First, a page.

Based on numerous examples from the literature, as well as the data presented here, the Cu(I) ions can be attributed to ligation to cysteinyl sulfurs; but the nature of the Cu(II) and Cu-O species are not yet completely understood. As previously mentioned though, a variety of chemical functional groups such as carboxylic acids reside on the cell walls of plants. It has been suggested that these functional groups, under certain pH conditions, could be available for the binding of metallic ions such as Cu(II) (Crist, et al., 1981; Gardea-Torresdey, et al., 1990). Also, the Fourier transform data indicate that there is no evident difference between leaves from site 4 which have been oven dried and ground and fresh leaves. Based on this information, it was believed that the functional metal binding groups are stable with respect to various sample treatments. Therefore, we attempted to determine the role of Cu(II) binding in creosote bush to carboxylate groups. Through esterification reactions, we found that copper binding at pH 5 was decreased by as much as 33.9% in the roots of creosote and as much as 11.2% in the leaf tissue (data not shown). At pH 2, there was little to no binding to either the esterified or the control samples, which was expected considering that the high concentration of hydrogen ions would compete with the metal carboxylate binding sites. Also, Pb(II) binding to esterified or unesterified samples (controls) of roots or leaves was minimally affected at either pH 2 or pH 5 (data not shown). This may suggest that the binding sites for Cu(II) and Pb(II) in creosote leaves and roots are different.

Figure 4 edge data shows how Cu binding to inactivated site 8 control leaves differs from copper binding in creosote grown naturally in contaminated soils. The first features in the XANES correspond to transitions to the lowest unfilled electronic levels of the absorbing metal element (Lytle, Lytle, & Smith, 1996.). Specifically, the edge peak evident in site 4 is due to Cu(I) while the two larger peaks at ~8990 eV in both leaf samples from sites 2 and 4 are indicative of Cu(II), as the shift in energy corresponds to an increase in valence state.

Figure 5 shows the Cu-K edge EXAFS Fourier transforms for the control site 8 leaves which were reacted with Cu(II), as well as comparisons to site 4 leaf and root tissue. The Cu-O peak for site 8 leaves has shifted by approximately 0.1Å and more closely resembles the transform data for the roots. The shoulder peak for site 8 at 2.2Å is due to Cu-S interaction and suggests that the Cu binding still may partly occur through sulfur ligation. More importantly though, the differences in the spectra of Figure 5 further support the fact that there is not an apo site, but rather, the metal binding sites could be enzymatically produced since the Cu-S interactions were not significantly observed on the control leave tissues which were reacted with copper.

Figure 6 shows Pb L III edge data of roots, fresh leaves, and site 8 (control) leaves reacted with Pb. Lead EXAFS data are difficult to interpret and thus a dearth of information exists on Pb, owing to the fact that lead possesses specific electronic and structural disorder, including static disorder and thermal vibrations which can smear out EXAFS oscillations (Manceau, 1996). As a result, the lead XANES spectra below is only preliminary, while further lead data will be examined during subsequent beamtime at SSRL. The data do show, however, that there are no differences in valence states or ligand coordination in binding of lead in various tissues of creosote.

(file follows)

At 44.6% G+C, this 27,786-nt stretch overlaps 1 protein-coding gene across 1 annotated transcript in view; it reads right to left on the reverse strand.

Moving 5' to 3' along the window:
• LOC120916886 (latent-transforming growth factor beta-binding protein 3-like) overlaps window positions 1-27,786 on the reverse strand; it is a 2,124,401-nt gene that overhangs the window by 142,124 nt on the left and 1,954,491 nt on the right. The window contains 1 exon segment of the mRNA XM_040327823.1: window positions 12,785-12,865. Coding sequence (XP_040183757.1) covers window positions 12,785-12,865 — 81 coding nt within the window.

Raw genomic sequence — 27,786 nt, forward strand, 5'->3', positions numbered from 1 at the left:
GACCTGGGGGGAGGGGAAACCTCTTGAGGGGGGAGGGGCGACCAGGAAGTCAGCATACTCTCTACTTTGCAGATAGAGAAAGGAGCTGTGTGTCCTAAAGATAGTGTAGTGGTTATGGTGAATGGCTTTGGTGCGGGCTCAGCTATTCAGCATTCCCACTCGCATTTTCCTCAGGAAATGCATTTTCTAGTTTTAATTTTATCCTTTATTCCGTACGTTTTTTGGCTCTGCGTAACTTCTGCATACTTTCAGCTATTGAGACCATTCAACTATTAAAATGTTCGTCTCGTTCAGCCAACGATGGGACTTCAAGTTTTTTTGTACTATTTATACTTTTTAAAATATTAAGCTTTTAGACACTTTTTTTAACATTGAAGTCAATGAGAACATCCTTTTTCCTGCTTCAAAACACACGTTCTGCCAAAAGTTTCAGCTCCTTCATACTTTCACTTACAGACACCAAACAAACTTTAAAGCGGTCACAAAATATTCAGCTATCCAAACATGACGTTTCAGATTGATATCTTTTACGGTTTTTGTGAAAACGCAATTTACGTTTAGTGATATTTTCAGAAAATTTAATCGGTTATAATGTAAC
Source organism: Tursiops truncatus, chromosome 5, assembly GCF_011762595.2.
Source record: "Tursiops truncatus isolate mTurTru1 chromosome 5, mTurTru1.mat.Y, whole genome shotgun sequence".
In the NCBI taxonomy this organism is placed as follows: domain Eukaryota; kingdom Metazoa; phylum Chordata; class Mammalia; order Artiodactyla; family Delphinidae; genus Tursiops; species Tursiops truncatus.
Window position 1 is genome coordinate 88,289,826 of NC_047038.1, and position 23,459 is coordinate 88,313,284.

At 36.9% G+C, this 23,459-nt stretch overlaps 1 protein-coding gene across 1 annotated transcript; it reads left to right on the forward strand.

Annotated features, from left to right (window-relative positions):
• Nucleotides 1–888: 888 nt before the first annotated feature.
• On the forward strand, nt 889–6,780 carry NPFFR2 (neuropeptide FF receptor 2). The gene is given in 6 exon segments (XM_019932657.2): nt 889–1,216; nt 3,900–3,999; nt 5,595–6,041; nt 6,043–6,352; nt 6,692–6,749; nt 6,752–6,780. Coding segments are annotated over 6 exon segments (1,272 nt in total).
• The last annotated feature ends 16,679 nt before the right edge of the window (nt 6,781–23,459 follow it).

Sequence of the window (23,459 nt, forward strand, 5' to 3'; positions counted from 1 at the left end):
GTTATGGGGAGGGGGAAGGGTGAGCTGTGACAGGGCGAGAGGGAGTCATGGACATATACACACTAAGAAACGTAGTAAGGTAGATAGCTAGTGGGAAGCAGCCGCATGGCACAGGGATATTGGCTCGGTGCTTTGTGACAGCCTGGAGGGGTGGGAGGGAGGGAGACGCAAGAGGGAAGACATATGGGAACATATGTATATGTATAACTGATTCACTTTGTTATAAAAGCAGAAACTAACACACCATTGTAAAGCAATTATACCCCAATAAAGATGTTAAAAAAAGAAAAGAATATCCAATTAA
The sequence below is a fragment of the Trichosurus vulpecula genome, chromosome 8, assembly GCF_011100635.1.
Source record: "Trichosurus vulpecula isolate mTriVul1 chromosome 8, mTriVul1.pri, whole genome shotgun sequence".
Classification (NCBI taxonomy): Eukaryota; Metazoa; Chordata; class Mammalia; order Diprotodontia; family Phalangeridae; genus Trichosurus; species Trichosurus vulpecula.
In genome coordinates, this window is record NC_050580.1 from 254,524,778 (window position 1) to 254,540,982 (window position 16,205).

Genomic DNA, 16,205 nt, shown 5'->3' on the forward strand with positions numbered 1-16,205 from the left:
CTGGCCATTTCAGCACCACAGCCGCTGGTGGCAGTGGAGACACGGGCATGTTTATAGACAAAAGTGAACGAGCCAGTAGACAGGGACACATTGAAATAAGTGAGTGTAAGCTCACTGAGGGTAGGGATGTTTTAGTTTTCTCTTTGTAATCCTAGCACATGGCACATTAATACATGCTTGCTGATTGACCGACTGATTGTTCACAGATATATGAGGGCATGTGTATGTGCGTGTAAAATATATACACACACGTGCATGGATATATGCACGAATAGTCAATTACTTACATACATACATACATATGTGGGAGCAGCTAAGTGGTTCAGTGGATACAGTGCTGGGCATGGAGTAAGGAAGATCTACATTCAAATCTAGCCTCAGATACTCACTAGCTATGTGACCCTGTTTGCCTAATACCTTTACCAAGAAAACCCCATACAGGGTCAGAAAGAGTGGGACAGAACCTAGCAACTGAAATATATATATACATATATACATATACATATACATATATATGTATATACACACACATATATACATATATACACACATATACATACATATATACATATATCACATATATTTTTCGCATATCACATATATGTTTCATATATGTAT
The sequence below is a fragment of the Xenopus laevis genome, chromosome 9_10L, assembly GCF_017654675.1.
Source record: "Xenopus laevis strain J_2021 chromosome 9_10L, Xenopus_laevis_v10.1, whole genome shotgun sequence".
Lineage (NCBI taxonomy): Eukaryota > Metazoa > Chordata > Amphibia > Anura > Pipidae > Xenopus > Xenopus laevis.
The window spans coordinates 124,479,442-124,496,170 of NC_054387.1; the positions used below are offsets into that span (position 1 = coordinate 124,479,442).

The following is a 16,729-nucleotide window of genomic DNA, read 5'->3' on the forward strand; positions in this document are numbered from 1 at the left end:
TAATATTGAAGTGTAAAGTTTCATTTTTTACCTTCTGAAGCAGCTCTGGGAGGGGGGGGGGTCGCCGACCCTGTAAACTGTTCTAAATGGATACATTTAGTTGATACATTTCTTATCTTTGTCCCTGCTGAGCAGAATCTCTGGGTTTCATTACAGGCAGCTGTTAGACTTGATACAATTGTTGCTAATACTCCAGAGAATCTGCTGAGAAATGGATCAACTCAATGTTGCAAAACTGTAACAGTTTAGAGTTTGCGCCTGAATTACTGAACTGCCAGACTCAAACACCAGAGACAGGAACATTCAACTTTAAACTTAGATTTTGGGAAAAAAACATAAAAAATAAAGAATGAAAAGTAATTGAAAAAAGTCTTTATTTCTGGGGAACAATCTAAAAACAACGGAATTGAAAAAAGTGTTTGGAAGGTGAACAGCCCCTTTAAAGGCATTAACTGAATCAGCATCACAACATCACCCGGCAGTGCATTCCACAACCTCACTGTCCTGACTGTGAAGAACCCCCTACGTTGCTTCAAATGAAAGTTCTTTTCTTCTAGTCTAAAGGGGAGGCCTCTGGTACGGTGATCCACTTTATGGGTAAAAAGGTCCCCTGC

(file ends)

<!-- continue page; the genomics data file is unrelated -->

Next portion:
Larrea tridentata (creosote bush) naturally grows and uptakes copper and lead from a contaminated area near a smelting operation. X-ray absorption spectroscopic studies conducted at Stanford Synchrotron Radiation Laboratory (SSRL) suggest copper binding to oxygen-coordinated ligands and also imply that the binding is not solely due to phytochelatins. Cu EXAFS of roots and leaves also vary depending on the level of heavy metal contamination in the environment from which the various creosote samples were obtained. In contrast, Pb XANES data of roots and leaves of creosote collected from different contaminated sites indicate no difference in valence states or ligand coordination. Based on the data obtained thus far, the binding of copper and lead ions to creosote are clearly different than that suggested by the current literature. Future research, including isolation and analyses of the various proteins, will help to elucidate the unique heavy metal binding abilities of creosote.


The research was supported through a grant by the National Institutes of Health (NIH Grant #GM 08012-25). Travel funds to SSRL were supported through a grant from GE. The authors also thank the Department of Energy, Office of Basic Energy Sciences, which funds SSRL.


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Figure 1: Copper K-edge spectra of L. tridentata roots and leaves from two different sites.

Figure 2: Copper K-edge EXAFS Fourier transforms (phase corrected for sulfur backscattering) for L. tridentata leaves compared with data for copper phytochelatin. Transform k ranges from 1 - 12A -1.

Figure 3: Copper K-edge EXAFS Fourier transforms for L. tridentata leaves from site 2and site 4. Transform k ranges from 1 - 12A -1.

Figure 4: Copper K-edge spectra of L. tridentata leaves. Site 8 leaves were reacted with 6.3 ppm Cu. Site 4 leaves were grown naturally in contaminated areas.

Figure 5:Copper K-edge EXAFS Fourier transforms for L. tridentata leaves and roots from site 4, and leaves from site 8 which were reacted with 6.3 ppm Cu.

Figure 6: Lead L III-edge spectra of leaves and roots from creosote. Also, site 8 leaves reacted with Pb are shown.